If you consider the query:

SELECT * FROM userdata.parquet;

you realize that would not typically work in a traditional SQL system, as userdata.parquet is not a table, it is a file. The table doesn’t exist yet, but the Parquet file does. If a table with a specific name is not found, we search for other entities with that name, such as a Parquet file, directly executing queries on it.

In-Process Analytics

From an architectural standpoint, we have a new category of data management systems: in-process OLAP databases.
SQLite is an in-process system, but it is geared toward OLTP (Online Transaction Processing). When you think of a traditional client-server architecture for OLTP, PostgreSQL is instead the most common option.

Figure 2: OLTP versus OLAP

On the OLAP side, there have been several client-server systems, with ClickHouse being the most recognized open-source option. However, before the emergence of DuckDB, there was no in-process OLAP option.

Technical Perspective of DuckDB

Let’s discuss the technical aspects of DuckDB, walking through the stages of processing the following query:

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Figure 3: A simple select query on DuckDB

The example involves selecting a name and sum from the joining of two tables, customer, and sale that share a common column, cid. The goal is to compute the total revenue per customer, summing up all revenue and including tax for each transaction.

When we run this query, the system joins the two tables, aggregating customers based on the value in the cid column. Then, the system computes the revenue + tax projection, followed by a grouped aggregation by cid, where we compute the first name and the final sum.

DuckDB processes this query through standard phases: query planning, query optimization, and physical planning, and the query planning stage is further divided into so-called pipelines.

For example, this query has three pipelines, defined by their ability to be run in a streaming fashion. The streaming ends when we encounter a breaking operator, that is an operator that needs to retrieve the entire input before proceeding.

Figure 4: First pipeline

The first pipeline scans the customer table and constructs a hash table. The hash join is split into two phases, building the hash table on one side of the join, and probing, which happens on the other side. The building of the hash table requires seeing all data from the left-hand side of the join, meaning we must run through the entire customer table and feed all of it into the hash join build phase. Once this pipeline is completed, we move to the second pipeline.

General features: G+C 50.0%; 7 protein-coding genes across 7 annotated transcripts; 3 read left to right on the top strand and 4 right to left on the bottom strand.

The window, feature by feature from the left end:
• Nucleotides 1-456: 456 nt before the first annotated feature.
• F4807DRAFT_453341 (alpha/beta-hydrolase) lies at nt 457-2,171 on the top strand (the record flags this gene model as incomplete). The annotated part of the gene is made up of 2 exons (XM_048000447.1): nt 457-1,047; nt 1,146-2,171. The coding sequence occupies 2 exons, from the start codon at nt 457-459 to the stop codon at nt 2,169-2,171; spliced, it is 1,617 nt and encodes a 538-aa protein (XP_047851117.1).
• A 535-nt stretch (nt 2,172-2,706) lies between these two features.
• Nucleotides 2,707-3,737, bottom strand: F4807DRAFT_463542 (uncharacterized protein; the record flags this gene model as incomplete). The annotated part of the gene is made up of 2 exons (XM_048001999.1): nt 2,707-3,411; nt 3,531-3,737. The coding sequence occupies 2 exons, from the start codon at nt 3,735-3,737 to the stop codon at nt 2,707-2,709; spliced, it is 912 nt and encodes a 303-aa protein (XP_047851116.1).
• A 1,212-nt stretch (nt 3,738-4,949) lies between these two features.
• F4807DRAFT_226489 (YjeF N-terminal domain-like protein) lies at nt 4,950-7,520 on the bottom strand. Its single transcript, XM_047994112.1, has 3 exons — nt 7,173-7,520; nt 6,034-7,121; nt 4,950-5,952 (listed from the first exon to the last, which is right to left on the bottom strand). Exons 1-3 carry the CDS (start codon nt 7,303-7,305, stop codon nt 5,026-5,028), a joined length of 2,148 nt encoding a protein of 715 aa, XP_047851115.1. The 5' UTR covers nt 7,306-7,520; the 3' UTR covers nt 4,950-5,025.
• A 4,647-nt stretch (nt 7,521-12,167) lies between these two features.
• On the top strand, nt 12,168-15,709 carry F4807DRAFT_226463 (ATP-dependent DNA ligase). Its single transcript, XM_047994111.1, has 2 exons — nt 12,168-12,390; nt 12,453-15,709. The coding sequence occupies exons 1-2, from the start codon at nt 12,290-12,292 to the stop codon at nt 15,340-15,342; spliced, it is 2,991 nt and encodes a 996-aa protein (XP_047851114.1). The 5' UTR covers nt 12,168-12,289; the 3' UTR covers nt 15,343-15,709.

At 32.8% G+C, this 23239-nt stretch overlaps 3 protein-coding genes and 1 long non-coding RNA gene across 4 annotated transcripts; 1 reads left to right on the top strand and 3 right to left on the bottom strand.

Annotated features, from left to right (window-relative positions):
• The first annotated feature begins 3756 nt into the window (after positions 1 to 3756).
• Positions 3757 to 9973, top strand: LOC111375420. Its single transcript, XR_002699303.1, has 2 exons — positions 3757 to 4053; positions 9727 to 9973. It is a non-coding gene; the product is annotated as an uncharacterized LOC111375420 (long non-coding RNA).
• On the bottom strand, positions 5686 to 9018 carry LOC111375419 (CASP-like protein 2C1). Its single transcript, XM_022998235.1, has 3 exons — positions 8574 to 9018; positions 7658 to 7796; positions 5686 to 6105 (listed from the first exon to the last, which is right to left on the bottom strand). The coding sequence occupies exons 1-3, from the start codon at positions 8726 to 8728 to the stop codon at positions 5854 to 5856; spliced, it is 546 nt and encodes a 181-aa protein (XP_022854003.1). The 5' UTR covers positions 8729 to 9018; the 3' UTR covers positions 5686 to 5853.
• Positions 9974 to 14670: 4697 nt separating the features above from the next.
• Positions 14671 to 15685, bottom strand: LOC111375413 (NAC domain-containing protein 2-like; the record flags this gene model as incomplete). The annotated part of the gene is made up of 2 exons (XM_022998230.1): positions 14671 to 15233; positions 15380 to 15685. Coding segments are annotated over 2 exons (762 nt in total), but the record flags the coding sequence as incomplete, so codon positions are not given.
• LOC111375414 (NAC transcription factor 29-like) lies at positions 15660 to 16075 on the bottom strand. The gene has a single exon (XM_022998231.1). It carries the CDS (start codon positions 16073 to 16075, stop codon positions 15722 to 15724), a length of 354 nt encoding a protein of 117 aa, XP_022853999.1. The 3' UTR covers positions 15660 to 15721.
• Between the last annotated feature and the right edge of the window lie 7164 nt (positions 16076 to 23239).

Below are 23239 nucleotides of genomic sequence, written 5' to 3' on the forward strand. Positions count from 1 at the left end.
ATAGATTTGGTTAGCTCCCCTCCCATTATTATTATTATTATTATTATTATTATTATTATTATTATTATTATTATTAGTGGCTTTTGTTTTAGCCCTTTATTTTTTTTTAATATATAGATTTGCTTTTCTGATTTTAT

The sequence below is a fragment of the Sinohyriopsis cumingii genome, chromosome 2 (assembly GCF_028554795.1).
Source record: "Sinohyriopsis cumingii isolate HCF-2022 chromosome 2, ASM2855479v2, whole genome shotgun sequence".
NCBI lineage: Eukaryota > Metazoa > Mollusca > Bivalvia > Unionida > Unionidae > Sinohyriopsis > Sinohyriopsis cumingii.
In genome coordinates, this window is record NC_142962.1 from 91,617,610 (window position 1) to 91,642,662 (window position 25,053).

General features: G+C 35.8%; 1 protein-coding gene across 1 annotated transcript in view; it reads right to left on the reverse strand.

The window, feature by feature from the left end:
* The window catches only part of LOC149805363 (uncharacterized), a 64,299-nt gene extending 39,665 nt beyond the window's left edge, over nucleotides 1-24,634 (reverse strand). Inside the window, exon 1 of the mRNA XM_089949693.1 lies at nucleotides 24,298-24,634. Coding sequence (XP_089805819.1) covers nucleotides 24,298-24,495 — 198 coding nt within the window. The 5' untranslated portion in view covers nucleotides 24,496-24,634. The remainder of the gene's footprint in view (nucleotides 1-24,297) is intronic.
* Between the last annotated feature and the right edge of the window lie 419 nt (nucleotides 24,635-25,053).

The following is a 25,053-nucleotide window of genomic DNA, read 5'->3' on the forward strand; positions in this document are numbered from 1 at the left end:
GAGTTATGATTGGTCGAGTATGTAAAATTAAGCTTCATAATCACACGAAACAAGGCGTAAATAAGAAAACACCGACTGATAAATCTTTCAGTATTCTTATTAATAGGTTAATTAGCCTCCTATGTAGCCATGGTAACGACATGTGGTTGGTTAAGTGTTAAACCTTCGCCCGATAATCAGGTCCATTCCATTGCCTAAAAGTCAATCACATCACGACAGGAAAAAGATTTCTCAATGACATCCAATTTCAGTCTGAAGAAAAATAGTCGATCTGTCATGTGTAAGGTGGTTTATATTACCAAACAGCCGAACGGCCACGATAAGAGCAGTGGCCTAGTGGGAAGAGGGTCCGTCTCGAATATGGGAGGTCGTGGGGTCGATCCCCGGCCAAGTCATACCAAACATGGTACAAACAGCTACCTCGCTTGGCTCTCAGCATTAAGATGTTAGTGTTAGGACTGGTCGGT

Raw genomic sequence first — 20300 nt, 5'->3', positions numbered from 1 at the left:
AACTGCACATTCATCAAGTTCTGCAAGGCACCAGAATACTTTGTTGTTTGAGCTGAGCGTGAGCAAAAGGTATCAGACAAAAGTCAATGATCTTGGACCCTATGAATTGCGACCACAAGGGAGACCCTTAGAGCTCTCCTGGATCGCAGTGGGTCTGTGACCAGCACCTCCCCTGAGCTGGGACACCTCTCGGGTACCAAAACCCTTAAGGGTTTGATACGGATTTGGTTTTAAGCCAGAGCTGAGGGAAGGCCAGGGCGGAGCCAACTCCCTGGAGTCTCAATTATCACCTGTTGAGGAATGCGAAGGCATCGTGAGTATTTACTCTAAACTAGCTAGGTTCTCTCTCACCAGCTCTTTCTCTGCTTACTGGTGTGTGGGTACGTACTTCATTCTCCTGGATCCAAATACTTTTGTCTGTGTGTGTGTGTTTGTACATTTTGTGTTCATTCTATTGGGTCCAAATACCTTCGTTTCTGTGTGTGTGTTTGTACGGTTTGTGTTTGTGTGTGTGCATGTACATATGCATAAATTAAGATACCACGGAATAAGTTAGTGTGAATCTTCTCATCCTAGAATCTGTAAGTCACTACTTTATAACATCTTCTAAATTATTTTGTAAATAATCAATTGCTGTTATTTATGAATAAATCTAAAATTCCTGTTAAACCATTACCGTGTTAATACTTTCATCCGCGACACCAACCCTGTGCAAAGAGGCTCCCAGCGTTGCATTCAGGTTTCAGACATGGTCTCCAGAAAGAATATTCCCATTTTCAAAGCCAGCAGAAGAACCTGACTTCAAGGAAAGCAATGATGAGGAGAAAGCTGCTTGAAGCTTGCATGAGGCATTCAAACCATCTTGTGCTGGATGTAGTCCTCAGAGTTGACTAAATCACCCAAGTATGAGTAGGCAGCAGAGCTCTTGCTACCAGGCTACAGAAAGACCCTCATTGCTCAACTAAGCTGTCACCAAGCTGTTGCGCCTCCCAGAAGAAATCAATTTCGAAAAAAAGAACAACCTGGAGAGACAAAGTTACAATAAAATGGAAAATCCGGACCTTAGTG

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Figure 5: Second pipeline

The second pipeline is larger and contains more streaming operators: it can scan the sales table, and look into the hash table we’ve built before to find join partners from the customer table. It then projects the revenue + tax column and runs the aggregate, a breaking operator. Finally, we run the group by build phase and complete the second pipeline.

Figure 6: Third pipeline

We can schedule the third and final pipeline that reads the results of the GROUP BY and outputs the result. This process is fairly standard and many database systems take a similar approach to query planning.


To understand how DuckDB processes a query, let’s consider first the traditional Volcano-style iterator model that operates through a sequence of iterators: every operator exposes an iterator and has a set of iterators as its input.

The execution begins by trying to read from the top operator, in this case, the GROUP BY BUILD phase. However, it can’t read anything yet as no data has been ingested. This triggers a read request to its child operator, the projection, which reads from its child operator, the HASH JOIN PROBE. This cascades down until it finally reaches the sale table.

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Figure 7: Volcano-style iterator model

The sale table generates a tuple, for example, 42, 1233, 422, representing the ID, revenue, and tax columns. This tuple then moves up to the HASH JOIN PROBE, which consults its built hash table. For instance, it knows that ID 42 corresponds to the company ASML and it generates a new row as the join result, which is ASML, 1233, 422.